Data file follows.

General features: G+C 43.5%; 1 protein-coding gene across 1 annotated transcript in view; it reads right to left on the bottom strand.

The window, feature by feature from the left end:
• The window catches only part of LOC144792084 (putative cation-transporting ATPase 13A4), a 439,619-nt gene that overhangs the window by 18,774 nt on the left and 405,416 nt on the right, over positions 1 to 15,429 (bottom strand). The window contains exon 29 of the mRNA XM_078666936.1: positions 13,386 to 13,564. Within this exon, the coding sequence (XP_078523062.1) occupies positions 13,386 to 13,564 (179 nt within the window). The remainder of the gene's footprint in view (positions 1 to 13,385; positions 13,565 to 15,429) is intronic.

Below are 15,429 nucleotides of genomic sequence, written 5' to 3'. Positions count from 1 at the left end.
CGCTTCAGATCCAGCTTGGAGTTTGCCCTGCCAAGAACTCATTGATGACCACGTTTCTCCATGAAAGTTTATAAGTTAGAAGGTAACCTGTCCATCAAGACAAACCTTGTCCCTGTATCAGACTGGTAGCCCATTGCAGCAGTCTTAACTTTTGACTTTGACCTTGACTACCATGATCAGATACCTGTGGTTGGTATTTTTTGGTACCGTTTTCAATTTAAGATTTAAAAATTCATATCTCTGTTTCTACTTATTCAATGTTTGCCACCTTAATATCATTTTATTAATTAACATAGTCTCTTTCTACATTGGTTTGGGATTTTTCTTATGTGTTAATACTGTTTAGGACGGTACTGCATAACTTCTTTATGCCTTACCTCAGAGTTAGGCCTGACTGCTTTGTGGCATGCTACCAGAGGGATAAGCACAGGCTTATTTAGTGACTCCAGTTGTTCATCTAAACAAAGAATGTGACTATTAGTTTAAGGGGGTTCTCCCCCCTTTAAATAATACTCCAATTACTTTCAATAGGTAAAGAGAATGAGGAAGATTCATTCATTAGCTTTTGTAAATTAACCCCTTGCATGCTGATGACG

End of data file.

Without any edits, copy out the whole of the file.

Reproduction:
General features: G+C 43.5%; 1 protein-coding gene across 1 annotated transcript in view; it reads right to left on the bottom strand.

The window, feature by feature from the left end:
• The window catches only part of LOC144792084 (putative cation-transporting ATPase 13A4), a 439,619-nt gene that overhangs the window by 18,774 nt on the left and 405,416 nt on the right, over positions 1 to 15,429 (bottom strand). The window contains exon 29 of the mRNA XM_078666936.1: positions 13,386 to 13,564. Within this exon, the coding sequence (XP_078523062.1) occupies positions 13,386 to 13,564 (179 nt within the window). The remainder of the gene's footprint in view (positions 1 to 13,385; positions 13,565 to 15,429) is intronic.

Below are 15,429 nucleotides of genomic sequence, written 5' to 3'. Positions count from 1 at the left end.
CGCTTCAGATCCAGCTTGGAGTTTGCCCTGCCAAGAACTCATTGATGACCACGTTTCTCCATGAAAGTTTATAAGTTAGAAGGTAACCTGTCCATCAAGACAAACCTTGTCCCTGTATCAGACTGGTAGCCCATTGCAGCAGTCTTAACTTTTGACTTTGACCTTGACTACCATGATCAGATACCTGTGGTTGGTATTTTTTGGTACCGTTTTCAATTTAAGATTTAAAAATTCATATCTCTGTTTCTACTTATTCAATGTTTGCCACCTTAATATCATTTTATTAATTAACATAGTCTCTTTCTACATTGGTTTGGGATTTTTCTTATGTGTTAATACTGTTTAGGACGGTACTGCATAACTTCTTTATGCCTTACCTCAGAGTTAGGCCTGACTGCTTTGTGGCATGCTACCAGAGGGATAAGCACAGGCTTATTTAGTGACTCCAGTTGTTCATCTAAACAAAGAATGTGACTATTAGTTTAAGGGGGTTCTCCCCCCTTTAAATAATACTCCAATTACTTTCAATAGGTAAAGAGAATGAGGAAGATTCATTCATTAGCTTTTGTAAATTAACCCCTTGCATGCTGATGACG